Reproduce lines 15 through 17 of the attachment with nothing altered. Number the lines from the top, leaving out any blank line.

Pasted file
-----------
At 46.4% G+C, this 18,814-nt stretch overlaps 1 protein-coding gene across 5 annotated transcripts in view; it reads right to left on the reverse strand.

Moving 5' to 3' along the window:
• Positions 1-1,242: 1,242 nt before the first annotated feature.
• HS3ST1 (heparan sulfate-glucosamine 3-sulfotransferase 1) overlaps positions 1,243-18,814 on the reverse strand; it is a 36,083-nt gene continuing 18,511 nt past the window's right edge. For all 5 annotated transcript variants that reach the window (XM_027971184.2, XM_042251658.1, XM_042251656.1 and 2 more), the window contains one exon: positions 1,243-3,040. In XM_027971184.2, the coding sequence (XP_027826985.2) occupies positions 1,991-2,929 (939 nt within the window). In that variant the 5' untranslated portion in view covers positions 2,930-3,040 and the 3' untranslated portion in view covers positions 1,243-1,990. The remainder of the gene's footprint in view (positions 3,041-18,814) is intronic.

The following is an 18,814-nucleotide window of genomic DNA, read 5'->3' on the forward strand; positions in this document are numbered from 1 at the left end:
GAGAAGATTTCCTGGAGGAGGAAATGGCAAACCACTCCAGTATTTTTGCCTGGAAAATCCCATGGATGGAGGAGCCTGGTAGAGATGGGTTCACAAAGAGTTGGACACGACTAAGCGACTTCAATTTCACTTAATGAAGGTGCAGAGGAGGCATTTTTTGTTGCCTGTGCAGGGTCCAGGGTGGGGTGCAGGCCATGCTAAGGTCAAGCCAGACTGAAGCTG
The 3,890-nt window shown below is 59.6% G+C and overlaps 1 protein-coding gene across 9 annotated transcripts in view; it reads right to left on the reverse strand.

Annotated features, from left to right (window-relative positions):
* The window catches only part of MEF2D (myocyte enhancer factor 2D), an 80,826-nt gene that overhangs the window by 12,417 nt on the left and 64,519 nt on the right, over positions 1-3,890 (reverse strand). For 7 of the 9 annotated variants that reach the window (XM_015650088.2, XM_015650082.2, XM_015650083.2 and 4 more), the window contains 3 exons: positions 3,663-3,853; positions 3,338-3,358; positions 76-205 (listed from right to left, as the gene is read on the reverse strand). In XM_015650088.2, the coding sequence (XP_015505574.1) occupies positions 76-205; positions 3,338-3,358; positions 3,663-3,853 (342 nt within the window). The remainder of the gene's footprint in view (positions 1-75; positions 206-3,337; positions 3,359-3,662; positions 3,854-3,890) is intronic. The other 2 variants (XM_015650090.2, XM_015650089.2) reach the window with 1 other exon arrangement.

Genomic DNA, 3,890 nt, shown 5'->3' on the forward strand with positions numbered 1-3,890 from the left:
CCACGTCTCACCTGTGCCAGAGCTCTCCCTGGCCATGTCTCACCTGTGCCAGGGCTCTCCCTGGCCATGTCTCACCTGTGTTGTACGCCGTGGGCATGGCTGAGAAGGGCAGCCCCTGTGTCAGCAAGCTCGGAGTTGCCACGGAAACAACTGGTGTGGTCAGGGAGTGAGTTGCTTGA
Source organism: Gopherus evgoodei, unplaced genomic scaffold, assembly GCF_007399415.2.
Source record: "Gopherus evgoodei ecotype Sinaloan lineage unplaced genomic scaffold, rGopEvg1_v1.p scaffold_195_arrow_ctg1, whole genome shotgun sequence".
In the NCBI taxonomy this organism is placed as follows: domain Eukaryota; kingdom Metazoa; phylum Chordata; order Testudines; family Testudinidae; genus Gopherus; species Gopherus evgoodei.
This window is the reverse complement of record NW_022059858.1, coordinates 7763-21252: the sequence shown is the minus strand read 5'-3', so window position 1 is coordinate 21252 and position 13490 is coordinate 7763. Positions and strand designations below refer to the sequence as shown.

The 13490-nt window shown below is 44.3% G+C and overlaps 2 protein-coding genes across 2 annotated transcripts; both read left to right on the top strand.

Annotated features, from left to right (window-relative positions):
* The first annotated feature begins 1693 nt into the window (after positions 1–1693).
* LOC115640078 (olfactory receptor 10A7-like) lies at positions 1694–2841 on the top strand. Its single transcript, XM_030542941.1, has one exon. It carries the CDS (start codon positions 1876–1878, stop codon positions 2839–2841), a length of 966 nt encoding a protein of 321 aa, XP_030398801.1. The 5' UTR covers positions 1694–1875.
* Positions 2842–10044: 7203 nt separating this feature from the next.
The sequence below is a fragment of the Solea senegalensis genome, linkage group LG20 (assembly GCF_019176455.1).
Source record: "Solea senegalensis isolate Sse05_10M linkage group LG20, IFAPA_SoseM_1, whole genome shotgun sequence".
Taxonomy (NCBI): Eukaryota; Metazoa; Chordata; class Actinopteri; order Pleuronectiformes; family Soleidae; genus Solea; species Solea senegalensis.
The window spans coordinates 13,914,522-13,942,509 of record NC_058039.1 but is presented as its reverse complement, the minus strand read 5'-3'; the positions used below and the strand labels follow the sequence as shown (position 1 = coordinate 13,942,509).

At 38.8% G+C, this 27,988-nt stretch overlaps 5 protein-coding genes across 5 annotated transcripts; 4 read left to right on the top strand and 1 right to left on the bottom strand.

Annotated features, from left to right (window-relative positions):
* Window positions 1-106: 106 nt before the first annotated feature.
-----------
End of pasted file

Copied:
This window is the reverse complement of record NW_022059858.1, coordinates 7763-21252: the sequence shown is the minus strand read 5'-3', so window position 1 is coordinate 21252 and position 13490 is coordinate 7763. Positions and strand designations below refer to the sequence as shown.

The 13490-nt window shown below is 44.3% G+C and overlaps 2 protein-coding genes across 2 annotated transcripts; both read left to right on the top strand.

Annotated features, from left to right (window-relative positions):